Clover had her first seizure at just 12 weeks old. Doctors diagnosed her with infantile spasms, a ‘catastrophic’ form of epilepsy that is among the most brain-damaging conditions of its kind. 

Early signs of the condition were discovered when her mum, Emily Carkeet, was 30 weeks pregnant. 

She was told that Clover was missing the part of her brain that connects the left hemisphere to the right, known in medicine as the corpus callosum. 

Seventy five per cent of newborns with the condition will grow up to live completely normal lives, but sadly Clover is among the minority that develops neurological issues from early childhood.

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Like many children diagnosed with rare forms of epilepsy, Clover was started on a heavy dose of steroids which she took for six weeks. 

“It was a really awful time for us,” Emily recalls. “They made her extremely poorly. She was so upset and angry. She was basically just staring into space.”

After the steroids, Clover was started on a strong antiepileptic drug called vigabatrin, with her enjoying five months without seizures. The freedom gave her the chance to develop, and even learn to crawl.

My daughter’s seizures reduced by 95% on medical cannabis

Spencer, Emily and Clover Carkeet

Trying CBD

But it wasn’t just the vigabatrin that was aiding her recovery, Emily believes. 

When Clover was four months old, her parents began giving her tiny doses of over-the-counter CBD oil called Hayleigh’s Hope. In the early days of Clover’s diagnosis, Emily had connected with hundreds of families whose children suffered from similar conditions.

“I was always searching for the answers for Clover,” Emily says. 

“I found that the children who were taking some form of CBD all seemed to be developing fairly normally. Their seizures were well controlled and they were spending less time in hospital.”

She continues: “Every time we increased her dose she would learn something new, physically her development was ahead of some of her neurotypical peers, she crawled at nine months and walked at 13 months, all these things that they said she wouldn’t do.”

But after five months Clover relapsed and developed something called focal seizures. Despite increasing her pharmaceuticals, her condition worsened until she was having as many as 100 seizures a week.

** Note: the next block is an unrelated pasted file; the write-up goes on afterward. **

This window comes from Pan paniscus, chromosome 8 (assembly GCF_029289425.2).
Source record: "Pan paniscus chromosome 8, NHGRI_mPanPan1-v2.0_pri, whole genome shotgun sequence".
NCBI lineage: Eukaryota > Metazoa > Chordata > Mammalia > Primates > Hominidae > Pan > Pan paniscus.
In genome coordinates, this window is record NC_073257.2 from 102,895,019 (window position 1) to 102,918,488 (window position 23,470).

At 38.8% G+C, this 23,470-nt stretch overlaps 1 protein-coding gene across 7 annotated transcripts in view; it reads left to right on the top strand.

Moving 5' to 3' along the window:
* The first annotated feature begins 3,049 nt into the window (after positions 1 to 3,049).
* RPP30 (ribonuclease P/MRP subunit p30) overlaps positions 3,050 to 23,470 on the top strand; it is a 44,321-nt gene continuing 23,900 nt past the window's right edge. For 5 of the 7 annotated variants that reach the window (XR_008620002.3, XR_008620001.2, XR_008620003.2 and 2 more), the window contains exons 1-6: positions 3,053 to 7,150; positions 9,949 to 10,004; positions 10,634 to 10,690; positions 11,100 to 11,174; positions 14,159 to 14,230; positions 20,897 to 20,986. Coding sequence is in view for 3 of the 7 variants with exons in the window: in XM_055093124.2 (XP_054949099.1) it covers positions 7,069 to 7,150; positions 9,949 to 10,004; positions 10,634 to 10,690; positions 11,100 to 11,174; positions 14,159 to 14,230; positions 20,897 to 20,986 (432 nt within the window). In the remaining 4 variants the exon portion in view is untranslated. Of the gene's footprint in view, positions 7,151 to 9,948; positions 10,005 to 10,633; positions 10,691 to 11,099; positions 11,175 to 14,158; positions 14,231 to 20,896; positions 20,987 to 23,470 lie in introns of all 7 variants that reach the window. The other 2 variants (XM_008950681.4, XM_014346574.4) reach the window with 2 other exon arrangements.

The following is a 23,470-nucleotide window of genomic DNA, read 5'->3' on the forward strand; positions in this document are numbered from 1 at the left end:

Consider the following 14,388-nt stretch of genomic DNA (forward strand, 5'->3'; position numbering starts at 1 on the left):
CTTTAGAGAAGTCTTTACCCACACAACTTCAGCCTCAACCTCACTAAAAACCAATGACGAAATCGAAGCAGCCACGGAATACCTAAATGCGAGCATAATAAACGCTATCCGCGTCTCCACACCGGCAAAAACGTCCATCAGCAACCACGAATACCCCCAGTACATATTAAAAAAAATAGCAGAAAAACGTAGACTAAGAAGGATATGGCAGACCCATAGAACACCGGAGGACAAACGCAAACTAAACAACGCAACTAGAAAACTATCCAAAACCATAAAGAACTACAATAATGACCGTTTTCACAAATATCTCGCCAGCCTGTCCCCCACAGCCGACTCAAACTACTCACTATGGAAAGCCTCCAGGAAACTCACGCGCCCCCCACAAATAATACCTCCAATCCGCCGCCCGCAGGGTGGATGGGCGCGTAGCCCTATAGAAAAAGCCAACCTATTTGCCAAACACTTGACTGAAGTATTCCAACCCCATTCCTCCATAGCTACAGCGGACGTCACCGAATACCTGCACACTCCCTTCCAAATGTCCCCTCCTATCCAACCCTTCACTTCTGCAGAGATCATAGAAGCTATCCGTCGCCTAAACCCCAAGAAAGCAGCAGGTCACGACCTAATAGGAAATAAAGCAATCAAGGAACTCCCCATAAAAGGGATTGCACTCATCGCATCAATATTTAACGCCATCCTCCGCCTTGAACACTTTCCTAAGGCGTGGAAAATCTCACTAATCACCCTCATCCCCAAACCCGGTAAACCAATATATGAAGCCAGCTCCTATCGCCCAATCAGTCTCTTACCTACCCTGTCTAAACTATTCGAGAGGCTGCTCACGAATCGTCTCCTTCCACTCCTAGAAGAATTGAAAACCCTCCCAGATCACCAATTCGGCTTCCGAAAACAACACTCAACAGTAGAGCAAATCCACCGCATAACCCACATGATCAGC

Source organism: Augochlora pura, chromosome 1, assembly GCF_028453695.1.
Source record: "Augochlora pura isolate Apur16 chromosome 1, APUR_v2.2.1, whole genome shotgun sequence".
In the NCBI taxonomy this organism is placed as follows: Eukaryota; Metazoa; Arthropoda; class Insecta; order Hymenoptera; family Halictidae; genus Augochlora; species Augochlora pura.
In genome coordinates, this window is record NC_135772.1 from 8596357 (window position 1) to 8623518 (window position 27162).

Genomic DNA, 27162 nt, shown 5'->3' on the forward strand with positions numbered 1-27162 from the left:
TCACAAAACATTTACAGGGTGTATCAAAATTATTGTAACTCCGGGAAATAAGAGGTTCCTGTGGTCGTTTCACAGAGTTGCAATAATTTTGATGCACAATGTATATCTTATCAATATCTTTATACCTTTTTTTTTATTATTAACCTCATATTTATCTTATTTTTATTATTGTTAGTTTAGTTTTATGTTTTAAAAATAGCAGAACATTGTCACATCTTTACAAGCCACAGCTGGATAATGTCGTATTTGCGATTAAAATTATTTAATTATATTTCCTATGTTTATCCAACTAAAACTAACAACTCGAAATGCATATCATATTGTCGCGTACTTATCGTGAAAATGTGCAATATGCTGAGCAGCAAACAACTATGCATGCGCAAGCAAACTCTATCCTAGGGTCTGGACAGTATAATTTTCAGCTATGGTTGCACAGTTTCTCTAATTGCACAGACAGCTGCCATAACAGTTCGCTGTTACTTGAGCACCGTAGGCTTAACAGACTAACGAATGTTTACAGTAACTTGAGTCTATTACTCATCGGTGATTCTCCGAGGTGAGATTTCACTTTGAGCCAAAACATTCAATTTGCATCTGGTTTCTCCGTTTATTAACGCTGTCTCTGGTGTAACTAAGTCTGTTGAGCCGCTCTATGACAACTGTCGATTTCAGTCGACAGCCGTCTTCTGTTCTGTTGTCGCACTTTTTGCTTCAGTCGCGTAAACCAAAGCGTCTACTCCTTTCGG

95% reduction in seizures

At this point, Emily and her partner, Clover’s father, Spencer, were at a “crossroads”. Either introduce more pharmaceutical medication or pursue a CBD prescription.

“It became abundantly clear that what we could buy over the counter just wasn’t strong enough for her,” Emily says. 

“We were at a crossroads really; we could either add more meds… but we had made a vow in those early days that that was not what we wanted for her. We wanted to give her a chance to have a quality of life, and we believed the best chance of that was by staying as far away from heavy duty drugs as possible. 

“That’s when we decided to go down the prescription route.”

Clover met criteria and was able to access a legal prescription for medical cannabis in August 2020. By November, her seizures had dropped to just three or four per week – a 95 per cent reduction. 

The following April, the family added the THC-containing oil Bedica to Clover’s course of medication, which is when the number of seizures fell “dramatically”.

“THC was the game-changer for her. She was sometimes going 10 days without a seizure,” says Emily.

“The biggest doubt for me was that THC might have detrimental behavioural and developmental effects, it worried me, but less than having her on a benzodiazepine, wired up to machines in hospital. As her mum I’ve always followed my gut instinct.”

My daughter’s seizures reduced by 95% on medical cannabis

Clover’s parents say THC was a “game-changer” for her

Battling the BPNA 

Despite Clover’s parents seeing a huge improvement in her condition and quality of life, the family faced losing her access to the medicine when her prescribing doctor was reported to the General Medical Council (GMC) last year. 

Although she doesn’t know the details of how it came about, the complaint was made shortly after Emily wrote to Clover’s neurologist in the NHS outlining her daughter’s positive response to cannabis-based medicines. 

The complaint, believed to have come from the British Paediatric Neurology Association (BPNA), centred around Clover’s age as at the time, at 17 months old, she was the youngest child in the UK to be prescribed the medicine. It stated that the doctor was not a neurologist and therefore should not be prescribing. 

BPNA guidance claims that cannabis medicines can only be prescribed in children with epilepsy by a paediatric neurologist. But this is not stated anywhere in current legislation. 

The case ended up being dismissed, with the GMC’s independent medical expert quoted during the review as saying the BNPA position is “probably not in the best interests of children”.